Monday, March 12, 2018

How many Noise Citations were issued to bar owners and residences in St. Petersburg?

St. Petersburg Fl
Public Opinion by author: Robert Neff

Until recently, the City believed the noise issue was a downtown bar issue. After a resort had filed a defamation lawsuit against me on March 18, 2016 for calling the police about the noise and posting the noise issue on social media, I started researching the City of St. Petersburg’s noise ordinance and noise issue.

Almost two years later, the lawsuit's seven counts had been either dismissed, withdrawn, or voluntarily dismissed. 

My research found the City had no idea there had been zero citations to businesses and the problem was citywide and involved both residences and businesses.

I requested the Police Call data and looked at noise and crime from 2009 to 2016. I found a correlation between the two that requires further study. I also found the City had not cited a business since 2009 for noise.

The police initially provided data that said there were 15 individual cited but these were not related to businesses. In March 2017, I submitted another Public Records Request for the calls. This time the police provided a list of 114 individuals cited for noise.

In 2014, there were 3,836 Noise Calls with 60 citations, or 0.2% citation rate for businesses and individuals, but I need the tickets to determine which addresses are for businesses.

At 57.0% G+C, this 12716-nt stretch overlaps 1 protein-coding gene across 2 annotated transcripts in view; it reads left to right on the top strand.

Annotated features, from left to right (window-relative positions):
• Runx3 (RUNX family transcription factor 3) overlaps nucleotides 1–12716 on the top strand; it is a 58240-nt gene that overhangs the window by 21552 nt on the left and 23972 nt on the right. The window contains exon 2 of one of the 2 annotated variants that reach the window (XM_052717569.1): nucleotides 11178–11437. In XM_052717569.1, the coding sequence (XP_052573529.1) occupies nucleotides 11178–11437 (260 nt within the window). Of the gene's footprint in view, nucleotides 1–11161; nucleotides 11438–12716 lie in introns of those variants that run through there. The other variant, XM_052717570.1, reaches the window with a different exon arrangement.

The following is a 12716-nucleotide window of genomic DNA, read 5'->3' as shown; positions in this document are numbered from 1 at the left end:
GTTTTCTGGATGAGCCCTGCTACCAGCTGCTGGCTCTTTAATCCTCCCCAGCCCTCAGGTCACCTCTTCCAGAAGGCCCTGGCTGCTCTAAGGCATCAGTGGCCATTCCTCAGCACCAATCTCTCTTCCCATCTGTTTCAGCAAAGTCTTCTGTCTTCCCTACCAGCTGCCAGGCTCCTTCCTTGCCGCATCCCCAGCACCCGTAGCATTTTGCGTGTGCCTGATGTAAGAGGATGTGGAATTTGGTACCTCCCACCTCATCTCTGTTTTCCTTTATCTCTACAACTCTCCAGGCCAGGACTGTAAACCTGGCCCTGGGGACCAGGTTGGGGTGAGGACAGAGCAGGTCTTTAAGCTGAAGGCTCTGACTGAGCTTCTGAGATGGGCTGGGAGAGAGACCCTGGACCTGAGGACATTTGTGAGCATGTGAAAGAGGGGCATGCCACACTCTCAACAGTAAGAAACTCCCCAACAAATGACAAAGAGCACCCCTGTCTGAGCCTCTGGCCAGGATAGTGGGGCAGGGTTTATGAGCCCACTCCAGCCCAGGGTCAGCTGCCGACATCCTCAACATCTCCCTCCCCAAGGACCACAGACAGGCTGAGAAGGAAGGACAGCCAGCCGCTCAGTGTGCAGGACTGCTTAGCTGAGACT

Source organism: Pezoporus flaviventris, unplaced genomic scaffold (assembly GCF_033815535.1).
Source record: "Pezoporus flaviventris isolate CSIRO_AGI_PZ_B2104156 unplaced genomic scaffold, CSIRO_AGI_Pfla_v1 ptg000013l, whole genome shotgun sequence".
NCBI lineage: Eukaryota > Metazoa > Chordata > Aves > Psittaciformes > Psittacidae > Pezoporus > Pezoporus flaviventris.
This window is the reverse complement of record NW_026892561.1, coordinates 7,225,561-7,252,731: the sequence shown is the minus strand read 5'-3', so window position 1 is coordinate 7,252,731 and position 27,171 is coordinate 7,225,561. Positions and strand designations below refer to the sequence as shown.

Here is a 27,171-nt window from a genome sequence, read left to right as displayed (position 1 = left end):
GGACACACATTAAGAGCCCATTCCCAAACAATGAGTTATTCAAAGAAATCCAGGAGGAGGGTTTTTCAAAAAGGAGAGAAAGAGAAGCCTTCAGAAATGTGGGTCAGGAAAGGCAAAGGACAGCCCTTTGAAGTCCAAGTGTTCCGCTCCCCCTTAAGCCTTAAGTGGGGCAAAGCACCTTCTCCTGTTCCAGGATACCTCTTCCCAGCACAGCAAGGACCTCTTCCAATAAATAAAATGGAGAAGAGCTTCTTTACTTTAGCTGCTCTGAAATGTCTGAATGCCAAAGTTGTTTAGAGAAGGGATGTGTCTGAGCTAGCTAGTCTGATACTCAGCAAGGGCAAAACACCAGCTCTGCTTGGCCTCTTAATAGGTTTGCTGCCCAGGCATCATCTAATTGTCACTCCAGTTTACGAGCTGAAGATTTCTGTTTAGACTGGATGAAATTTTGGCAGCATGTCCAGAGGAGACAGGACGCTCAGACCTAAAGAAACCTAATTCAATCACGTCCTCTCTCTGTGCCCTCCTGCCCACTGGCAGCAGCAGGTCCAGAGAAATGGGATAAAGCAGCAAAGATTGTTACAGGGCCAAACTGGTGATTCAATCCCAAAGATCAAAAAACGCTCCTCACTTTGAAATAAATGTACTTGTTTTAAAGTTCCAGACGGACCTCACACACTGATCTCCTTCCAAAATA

In 2015, there were 3,357 Noise Calls with 21 citations, or 0.5% citation rate for businesses, but I need the tickets to determine which addresses are for businesses.

I reviewed 2016 and 2017 for citations and found:

In 2016, there were 2,905 noise calls with 15 citations, where 9 appear to be for businesses. That is a 0.5% citation rate for businesses. In 2016, there were ten (10) bars in the City’s Top 50 noise calls, which accounted for 250 calls, but only two bars were cited. All the noise citations ranged from 11 PM to 4 AM on Friday though Sunday. There was one citation on Thursday after  1 AM.

In 2017, there were 2,534 noise calls, 9 citations, where 2 appear to be residences. That is a 0.4% citation rate for Businesses. These calls were Wednesday and Thursday after 2 AM.

Of the bars cited, why were there hardly any citations as compared to so many noise calls? Maybe the real question is, Why were so many bars NOT cited when they had numerous repeat calls? These are questions residents need to ask their City Council Members.

How many bars were CITED or NOT CITED in 2016 and 2017? When you review the data in the table, you need to ask yourself the following questions. Why did Chief Holloway and his police department MISS THIS? Why did Mayor Kriseman MISS THIS? Are they protecting the bars? How much did these calls cost taxpayers? 

The City had no idea noise impacts adults and kids' health. The Centers for Disease Control and Prevention states, Noise-induced hearing loss (NIHL) is 100% preventable; however, once acquired, it is permanent and irreversible.

In addition,
Although physical pain occurs at very high decibel levels, hearing loss actually begins at a significantly lower level, around 75 dB. When noise becomes too "loud" or maintains a certain decibel level over an extended period of time, hearing loss can occur.